The other problem is that this blatant worship of the band for being refreshing and altogether different without any context of the scene and music they grew out of makes them appear ignorant of the current black metal scene, regardless of whether they are or not. Singling out and holding up one group that, quite frankly, doesn’t really do much different than their contemporaries makes these sites look at best uninterested in helping the scene grow – a cardinal sin in metal – and at worst fraudulent in their love, playing Deafheaven off as nothing more than just a badge worn to establish credibility in the indie world.

This is bad for a couple of pretty serious reasons. First off, creating the narrative of Deafheaven as such a polarizing band only serves to further drive a wedge between the indie community and the metal scene that birthed the band, something that benefits nobody except (for now, anyway) these indie websites, and, secondly, it unnecessarily occupies the space for modern metal bands that truly are blazing new trails into the genre’s frontiers and can even lead to stifling the creativity of other bands that play the same sort of music as Deafheaven. Now, it should be said before going any further that these other sites don’t have any particular responsibility to portray and cover metal (the music and the various scenes) the same as predominantly metal sources do, and no one should expect them to possess the same intense depth and knowledge that other publications that solely cover metal do. But, it’s also not unreasonable to expect websites that have displayed interest or even competency in covering metal as a part of their repertoire to possess some level of knowledge, history, and context when discussing these sorts of things. This is particularly true given that sites like Pitchfork and Stereogum actually have reputable metal writers as staff or contributors (Brandon Stosuy for Pitchfork and a whole slew of people from Invisible Oranges for Stereogum).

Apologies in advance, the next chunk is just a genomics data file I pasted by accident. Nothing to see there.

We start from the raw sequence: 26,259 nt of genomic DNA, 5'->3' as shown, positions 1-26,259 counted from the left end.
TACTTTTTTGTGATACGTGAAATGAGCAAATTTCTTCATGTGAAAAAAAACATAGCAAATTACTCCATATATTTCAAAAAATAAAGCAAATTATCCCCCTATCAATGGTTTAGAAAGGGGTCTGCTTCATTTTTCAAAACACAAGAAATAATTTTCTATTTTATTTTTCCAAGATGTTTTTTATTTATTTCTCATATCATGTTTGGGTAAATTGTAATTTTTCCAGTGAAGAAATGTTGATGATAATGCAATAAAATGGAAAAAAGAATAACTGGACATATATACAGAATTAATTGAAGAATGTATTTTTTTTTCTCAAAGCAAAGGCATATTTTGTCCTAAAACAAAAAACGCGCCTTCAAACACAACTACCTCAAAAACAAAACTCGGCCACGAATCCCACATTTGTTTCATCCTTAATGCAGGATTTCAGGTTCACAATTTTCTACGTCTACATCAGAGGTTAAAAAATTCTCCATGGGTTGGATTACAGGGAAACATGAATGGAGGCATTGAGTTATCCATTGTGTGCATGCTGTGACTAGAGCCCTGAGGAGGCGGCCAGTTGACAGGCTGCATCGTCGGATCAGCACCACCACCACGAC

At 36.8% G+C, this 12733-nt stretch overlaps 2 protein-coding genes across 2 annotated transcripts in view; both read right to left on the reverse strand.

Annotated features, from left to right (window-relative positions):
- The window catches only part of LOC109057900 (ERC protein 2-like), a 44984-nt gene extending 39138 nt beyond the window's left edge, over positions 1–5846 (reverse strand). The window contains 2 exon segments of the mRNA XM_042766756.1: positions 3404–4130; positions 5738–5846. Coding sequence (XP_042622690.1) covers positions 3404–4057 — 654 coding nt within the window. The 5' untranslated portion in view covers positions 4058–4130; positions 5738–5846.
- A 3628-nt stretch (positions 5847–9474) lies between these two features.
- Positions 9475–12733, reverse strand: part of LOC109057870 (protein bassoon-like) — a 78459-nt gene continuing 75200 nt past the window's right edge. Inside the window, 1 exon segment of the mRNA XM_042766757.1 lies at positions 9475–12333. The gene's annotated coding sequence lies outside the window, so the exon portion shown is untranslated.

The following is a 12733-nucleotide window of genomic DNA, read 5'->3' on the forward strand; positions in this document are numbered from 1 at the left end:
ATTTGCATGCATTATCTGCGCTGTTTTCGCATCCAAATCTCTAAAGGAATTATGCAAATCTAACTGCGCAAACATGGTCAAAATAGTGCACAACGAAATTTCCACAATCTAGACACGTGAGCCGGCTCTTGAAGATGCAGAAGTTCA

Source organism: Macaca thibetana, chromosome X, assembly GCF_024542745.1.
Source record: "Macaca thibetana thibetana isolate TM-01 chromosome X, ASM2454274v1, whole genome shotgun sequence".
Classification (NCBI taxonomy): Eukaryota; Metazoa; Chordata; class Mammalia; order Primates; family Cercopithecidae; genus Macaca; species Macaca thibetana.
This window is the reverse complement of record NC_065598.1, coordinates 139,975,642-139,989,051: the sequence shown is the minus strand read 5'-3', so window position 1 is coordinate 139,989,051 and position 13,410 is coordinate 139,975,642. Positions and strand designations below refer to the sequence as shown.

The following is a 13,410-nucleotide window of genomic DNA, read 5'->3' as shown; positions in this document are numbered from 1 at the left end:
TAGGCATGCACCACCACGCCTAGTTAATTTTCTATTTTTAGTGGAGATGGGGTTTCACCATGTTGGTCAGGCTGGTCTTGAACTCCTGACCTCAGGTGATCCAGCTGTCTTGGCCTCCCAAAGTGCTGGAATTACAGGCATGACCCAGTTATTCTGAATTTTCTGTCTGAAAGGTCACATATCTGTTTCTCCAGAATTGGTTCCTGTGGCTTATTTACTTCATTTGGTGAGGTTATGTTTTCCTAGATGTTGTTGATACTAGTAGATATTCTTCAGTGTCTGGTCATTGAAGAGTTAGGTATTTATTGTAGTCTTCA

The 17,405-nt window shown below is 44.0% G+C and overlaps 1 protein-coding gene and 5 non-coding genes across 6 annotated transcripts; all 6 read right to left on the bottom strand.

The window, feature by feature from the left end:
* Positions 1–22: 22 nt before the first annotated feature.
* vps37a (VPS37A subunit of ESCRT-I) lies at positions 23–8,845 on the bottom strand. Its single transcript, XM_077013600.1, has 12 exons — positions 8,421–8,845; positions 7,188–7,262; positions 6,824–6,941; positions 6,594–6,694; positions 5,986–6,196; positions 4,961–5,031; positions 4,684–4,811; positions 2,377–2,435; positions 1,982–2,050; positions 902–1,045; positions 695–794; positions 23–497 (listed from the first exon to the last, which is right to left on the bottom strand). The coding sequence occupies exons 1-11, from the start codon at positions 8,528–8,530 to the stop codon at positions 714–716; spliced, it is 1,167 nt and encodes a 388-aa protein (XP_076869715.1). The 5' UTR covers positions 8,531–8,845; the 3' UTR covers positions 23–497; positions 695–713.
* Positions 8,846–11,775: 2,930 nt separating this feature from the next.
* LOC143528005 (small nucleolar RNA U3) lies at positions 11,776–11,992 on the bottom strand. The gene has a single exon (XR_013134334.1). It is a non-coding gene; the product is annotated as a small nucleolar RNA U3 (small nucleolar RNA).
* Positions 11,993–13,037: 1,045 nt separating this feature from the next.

The co-opting of Deafheaven into the indie scene and presenting them as a controversial band in metal benefits nobody in the long run besides these websites.

Which is what makes the content they choose to put out about it so maddening at times. On September 17th, Pitchfork crested the wave of New Bermuda hype with an article that falls right into line with this narrative. “Hate It Or Love It: The Return Of Deafheaven – Metal’s Most Divisive Band” (penned by well-known shit-stirrer Ian Cohen) is quite possibly the best example out there of this. The article starts off by saying the band has been “routinely derided as frauds, poseurs, and hipster rich kids” by the “notoriously cloistered metal community.” Digging up examples of this that are anything more than isolated Facebook comments or anecdotes by writers on the indie side of the fence is actually pretty difficult. The opinion that Deafheaven is a divisive band is something that started with sites like Pitchfork and Stereogum wanting to claim the band as their own, as “the metal band for people who don’t like metal,” based on their emotional intensity, willingness to integrate external influences into their sound, and overall “artsy” vibe. Is it a fair description? Sure, but one could say the same thing of Lantlos, ISIS, Pelican, or any other band that incorporates elements of other genres into their sound, bands that rarely, if ever, receive the same kind of coverage or narrative from any of these sites. The co-opting of Deafheaven into the indie scene, and presenting them as a controversial band in metal benefits nobody in the long run besides these websites; in the metal world, people are very accepting of the band by-and-large, and most of the controversy surrounding them these days stems from people justifiably being sick of these indie sites holding up Deafheaven as the golden boy of modern heavy music.